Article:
Purpose: From the publisher: “The Hermeneia commentary series seeks to offer authoritative interpretation of the earliest texts of the biblical books… The name Hermeneia, from the Greek, has a rich background in the history of biblical interpretation as a term for the detailed, systematic exposition of a scriptural work. Hermeneia is designed for the serious student of the Bible…The editors of Hermeneia impose no systematic-theological perspective upon the series (directly, or indirectly by selection of authors).” See more about the Hermeneia Bible commentary series.



Classic Christian Commentaries for Bible Study



Minor Prophets (Ironside Expository Commentaries) by H.A. Ironside


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Best for: individual study, devotional reading, Bible studies, adult Sunday school classes

Purpose: H.A. Ironside (1876-1951) was an internationally acclaimed Bible teacher and preacher, as well as the author of more than sixty books. His writings include addresses or commentaries on the entire New Testament, all of the Old Testament prophetic books, and a great many volumes on other biblical topics. For eighteen of his fifty years of ministry, Dr. Ironside was pastor of the historic Moody Memorial Church in Chicago, Ill.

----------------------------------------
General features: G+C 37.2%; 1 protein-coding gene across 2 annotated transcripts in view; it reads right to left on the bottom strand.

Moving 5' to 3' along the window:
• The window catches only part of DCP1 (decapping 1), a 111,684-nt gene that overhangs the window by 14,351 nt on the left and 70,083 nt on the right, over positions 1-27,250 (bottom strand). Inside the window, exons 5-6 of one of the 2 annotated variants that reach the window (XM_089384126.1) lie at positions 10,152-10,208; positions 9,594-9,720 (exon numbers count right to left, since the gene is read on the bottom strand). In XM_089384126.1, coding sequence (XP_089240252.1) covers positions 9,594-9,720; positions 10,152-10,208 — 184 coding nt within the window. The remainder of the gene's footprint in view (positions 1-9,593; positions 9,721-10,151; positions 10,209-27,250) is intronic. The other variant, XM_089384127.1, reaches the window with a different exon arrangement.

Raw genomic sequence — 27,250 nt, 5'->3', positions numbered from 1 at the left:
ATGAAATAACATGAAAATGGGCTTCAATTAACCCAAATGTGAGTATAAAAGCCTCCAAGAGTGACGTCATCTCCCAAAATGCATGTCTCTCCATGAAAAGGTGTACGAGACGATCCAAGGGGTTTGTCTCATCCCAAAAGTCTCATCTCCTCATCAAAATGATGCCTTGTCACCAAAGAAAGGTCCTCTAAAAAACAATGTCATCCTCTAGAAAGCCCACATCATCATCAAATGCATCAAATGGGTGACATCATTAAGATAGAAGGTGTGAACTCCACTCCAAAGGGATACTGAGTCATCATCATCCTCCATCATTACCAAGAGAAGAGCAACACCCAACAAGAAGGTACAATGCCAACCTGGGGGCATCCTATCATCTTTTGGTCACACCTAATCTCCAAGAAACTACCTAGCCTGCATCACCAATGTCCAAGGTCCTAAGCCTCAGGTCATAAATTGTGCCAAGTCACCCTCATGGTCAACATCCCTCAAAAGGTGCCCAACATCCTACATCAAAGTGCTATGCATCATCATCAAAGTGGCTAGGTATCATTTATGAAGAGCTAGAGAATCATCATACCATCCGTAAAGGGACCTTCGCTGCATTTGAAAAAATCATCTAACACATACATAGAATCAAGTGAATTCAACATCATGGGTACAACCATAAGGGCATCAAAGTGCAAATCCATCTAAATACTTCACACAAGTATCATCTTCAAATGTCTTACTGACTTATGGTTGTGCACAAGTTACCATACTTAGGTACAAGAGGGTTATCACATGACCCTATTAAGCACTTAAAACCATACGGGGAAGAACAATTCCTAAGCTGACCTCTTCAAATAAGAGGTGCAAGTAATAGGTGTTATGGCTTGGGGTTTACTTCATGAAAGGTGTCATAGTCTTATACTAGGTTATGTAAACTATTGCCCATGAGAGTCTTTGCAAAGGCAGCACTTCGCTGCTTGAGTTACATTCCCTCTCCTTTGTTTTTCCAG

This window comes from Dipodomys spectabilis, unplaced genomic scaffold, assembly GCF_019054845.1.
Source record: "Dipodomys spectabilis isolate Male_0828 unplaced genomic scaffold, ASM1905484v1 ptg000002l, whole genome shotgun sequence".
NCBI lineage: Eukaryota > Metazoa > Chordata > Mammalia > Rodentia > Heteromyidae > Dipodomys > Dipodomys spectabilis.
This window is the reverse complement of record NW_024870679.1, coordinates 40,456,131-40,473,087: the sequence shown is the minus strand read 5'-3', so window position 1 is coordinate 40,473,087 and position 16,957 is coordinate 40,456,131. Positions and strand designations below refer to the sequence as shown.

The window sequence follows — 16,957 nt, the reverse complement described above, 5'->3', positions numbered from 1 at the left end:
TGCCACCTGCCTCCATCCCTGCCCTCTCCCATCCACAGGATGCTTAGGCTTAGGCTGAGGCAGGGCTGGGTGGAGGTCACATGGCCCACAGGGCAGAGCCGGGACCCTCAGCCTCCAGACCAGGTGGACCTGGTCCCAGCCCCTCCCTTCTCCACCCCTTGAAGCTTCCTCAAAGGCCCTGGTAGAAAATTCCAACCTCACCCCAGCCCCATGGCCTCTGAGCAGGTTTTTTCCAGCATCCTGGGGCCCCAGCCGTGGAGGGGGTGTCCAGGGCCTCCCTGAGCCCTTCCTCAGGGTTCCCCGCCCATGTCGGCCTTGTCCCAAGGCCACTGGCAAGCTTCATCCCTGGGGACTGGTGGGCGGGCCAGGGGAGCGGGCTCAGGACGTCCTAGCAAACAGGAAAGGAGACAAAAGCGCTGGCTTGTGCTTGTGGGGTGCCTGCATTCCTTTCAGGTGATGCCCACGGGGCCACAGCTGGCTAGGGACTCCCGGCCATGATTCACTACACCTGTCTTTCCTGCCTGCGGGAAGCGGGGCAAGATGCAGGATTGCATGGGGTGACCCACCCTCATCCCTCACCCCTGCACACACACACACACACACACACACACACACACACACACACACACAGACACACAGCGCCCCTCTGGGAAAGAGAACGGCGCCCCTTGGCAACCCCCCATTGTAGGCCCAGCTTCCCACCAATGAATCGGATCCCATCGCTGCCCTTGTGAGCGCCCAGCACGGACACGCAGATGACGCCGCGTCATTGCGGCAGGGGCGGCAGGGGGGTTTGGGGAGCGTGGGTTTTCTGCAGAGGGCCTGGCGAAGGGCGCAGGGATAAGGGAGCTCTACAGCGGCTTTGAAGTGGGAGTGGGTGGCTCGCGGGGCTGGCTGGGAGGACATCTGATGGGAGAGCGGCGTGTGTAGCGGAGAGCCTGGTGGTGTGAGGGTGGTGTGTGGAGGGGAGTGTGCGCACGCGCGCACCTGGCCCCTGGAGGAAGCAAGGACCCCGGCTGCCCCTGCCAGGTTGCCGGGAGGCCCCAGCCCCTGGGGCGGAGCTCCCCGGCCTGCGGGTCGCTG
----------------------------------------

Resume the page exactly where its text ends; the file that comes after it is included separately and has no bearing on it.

Zephaniah (Geneva Series of Commentaries) by John Calvin


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Best for: individual study, devotional reading, Bible studies, adult Sunday school classes

Purpose: From the publisher: “This is volume 4 of John Calvin’s 5 volume set on the Minor Prophets. C.H. Spurgeon said, ‘Everything that Calvin wrote by way of exposition is priceless. His expositions are more equal in excellence than those of other men; other men rise and fall, but he is almost uniformly good.’ His great gifts as an interpreter are clearly evident here in his treatment of the oft-neglected Minor Prophets. In these volumes he opens up their rich contents to our hearts and minds: here is God’s Word concerning false religion, spiritual adultery, injustice, judgment, the remnant, the restoration and sovereign love.”


Zephaniah (Thru the Bible Commentary Series) by J. Vernon McGee


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Best for: individual study, devotional reading, Bible studies, adult Sunday school classes

Purpose: From the publisher: “Radio messages from J. Vernon McGee delighted and enthralled listeners for years with simple, straightforward language and clear understanding of the Scripture. Now enjoy his personable, yet scholarly, style in a 60-volume set of commentaries that takes you from Genesis to Revelation with new understanding and insight.”


Also see:

<< Habakkuk Bible Commentaries | Haggai Bible Commentaries >>